I’m a creative person; I love to write, I occasionally write music, I design services with a focus on flow and connectivity. I respond to creative things and I am creative in many aspects of my life and work. Plus I’m all up in my head all the time. My mind flows on a creative track; I see life as on ongoing narrative.
But there aren’t often measurable results from this creative lifestyle. Mostly, it’s just me, being me. I don’t see the good outflow of being creative, but more the weirdness of me, being me. That’s sometimes just weird.
The first chapter of Imagine prompted me to revisit my most recent burst of tangible creativity. Here’s what happened:
Our teaching team at church prepared messages for a series called Close Encounters a few months in advance. We had manuscripts and plenty of time to think about how to frame a 25 minute message with elements that would enhance the point and offer a valid church experience. When I read John Tiller’s message a few weeks ago, a particular phrase caught my ear. He talked about having “JEJIT” – originally coined by Mark Batterson – which means, Just Enough, Just In Time.
Just Enough, Just In Time.
It rolled around in my brain. “We ought to write a song for that week,” I told Lindsay. She agreed. And it started stewing….
About three weeks prior to his message, I sat at the piano on the Powhatan stage and played around a bit. “You give me just enough, just in time…” The phrase had a definite jazz feel to it, so I experimented with a basic blues framework; a B flat chord followed by an A flat seventh. I played a few bars, and just opened my mouth to see what would come out. Essentially, the chorus was already written, in my head. It pretty much came out the first time the way it ended at the end.
You give me just enough, just in time
All my needs you satisfy
And I’ve learned to trust you, because I know what you do
Every day, every way you supply all my needs
You give me just enough, just in time
You always come through for me
I sat my iPhone on a music stand and recorded myself singing and playing that much; then I messaged it to Lindsay.
I think I left for vacation or something shortly after that; it went dormant, and I didn’t do anything with the song until I got two return videos from Lindsay, sitting at her piano, singing the chorus back to me with a couple of verses she’d added. The week before the service, I took her words on a piece of scrap paper and went back to the piano. I played it through, and then thought a bit. Tried again, and thought a bit more. After the third time, I realized something just didn’t connect.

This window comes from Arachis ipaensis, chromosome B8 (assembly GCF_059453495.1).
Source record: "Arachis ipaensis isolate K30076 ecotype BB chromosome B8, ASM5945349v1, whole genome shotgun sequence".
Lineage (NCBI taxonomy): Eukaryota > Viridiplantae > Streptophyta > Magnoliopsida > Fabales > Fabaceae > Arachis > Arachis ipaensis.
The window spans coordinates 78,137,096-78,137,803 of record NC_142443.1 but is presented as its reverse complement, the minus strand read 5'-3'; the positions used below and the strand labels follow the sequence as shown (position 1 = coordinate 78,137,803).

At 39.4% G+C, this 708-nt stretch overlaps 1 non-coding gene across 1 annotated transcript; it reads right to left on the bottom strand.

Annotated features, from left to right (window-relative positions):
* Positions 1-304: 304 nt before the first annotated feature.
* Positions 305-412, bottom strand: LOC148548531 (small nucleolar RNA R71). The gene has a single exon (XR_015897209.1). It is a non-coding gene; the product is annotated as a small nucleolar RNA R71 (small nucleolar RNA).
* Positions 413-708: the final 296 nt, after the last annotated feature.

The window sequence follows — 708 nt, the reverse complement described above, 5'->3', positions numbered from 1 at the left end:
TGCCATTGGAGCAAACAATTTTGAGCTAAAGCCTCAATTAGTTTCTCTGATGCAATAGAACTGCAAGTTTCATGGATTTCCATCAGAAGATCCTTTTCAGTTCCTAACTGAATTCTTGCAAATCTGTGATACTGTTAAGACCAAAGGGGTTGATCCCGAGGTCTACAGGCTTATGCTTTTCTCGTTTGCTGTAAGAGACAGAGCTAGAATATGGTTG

I took a walk. A friend was in the room working on a floral arrangement for a wedding; she said, “That sounded nice.” I thanked her but grumbled, internally, frustrated.
I went to the bathroom, walked around the hallway a bit, then returned and tried again. I threw out a few lines, thought about the general concept, decided a little repetition wouldn’t hurt and started rewriting lyrics.
I played what I wrote; then tweaked. Played again, tweaked again.
In twenty minutes, I had the song. I called Lindsay in and asked if it was okay; she liked it. We debated adding a bridge – tried it, and realized it felt like too much. I played it through one last time, we agreed it was done, and then I headed home to record a scratch track.
So, what? Big deal – who cares how we wrote the song?
Well, I learned a few things.
1) Creativity takes time. Gestation is our friend when we’re trying to grow something new. Allowing John’s message to roll around in my my head for a few weeks was incredibly helpful. I think my head had the right environment, the right pieces in place to assemble something that made sense and enhanced the point of the day.
2) Collaboration is awesome. Lindsay gave the verses a place to go; she put legs to the defining emotions. I was able to see the song from her perspective, which gave me a fresh approach. Also, her interpretation was brilliant; as I chose notes for the melody, I wrote for her voice rather than my own. That gave the song a different (for me) flavor.
3) It was relatively quick. From the time I initially sat at the piano, I probably only spent 45 minutes actually “writing” the song. It was, essentially, already written. My brain just needed to be uncorked.
4) Movement helps. A trip to the bathroom did wonders for getting verbally unstuck.
5) It wasn’t earth-shattering, but it worked. I get hung up a lot because I don’t want to write drivel. There are a gazillion songs out there. I don’t write worship songs because all I hear are worship songs, all day long, and it seems like there’s really nothing new to say with four chords, a pre-chorus and a bridge and an octave jump when it’s time to build. I choke myself before I start because I feel I’ve got nothing new to say. But I do have something to say, and maybe if it works – whether it’s earth-shattering or not – I should just say it.
Here’s the song as Lindsay delivered it last week. You can certainly watch the entire service, but the song I’ve been writing about begins at 56:20.
ME: “I’m in a funk.”
TONY: “Why? What’s going on?”
TONY: “Ok. Do you feel better?”
ME: “No. But I went to work out yesterday, when I just wanted to go home and eat chips and ice cream and chocolate. I worked out instead.”
TONY: “Ok. That’s good.”
ME: “And then I came home and had nachos for dinner. And then David asked for a milkshake and so I made him one, and I figured since I had the blender out, might as well make two at one time.”
TONY: “So you had a milkshake, too?”
TONY: “Why would you eat chips and a milkshake after you went to work out?”
TONY: “Are you still in a funk?”
TONY: “I think you are CHOOSING to be in a funk.”
And then I stabbed him.
No, not really. But I am in a funky place. Circumstances, questions, brain chemistry. I don’t know. It is what it is. I had a tough day yesterday, one that included backing my car into a work truck in the church parking lot. No damage – at all – to the other guy, but a broken tail light and lovely scrape on my car.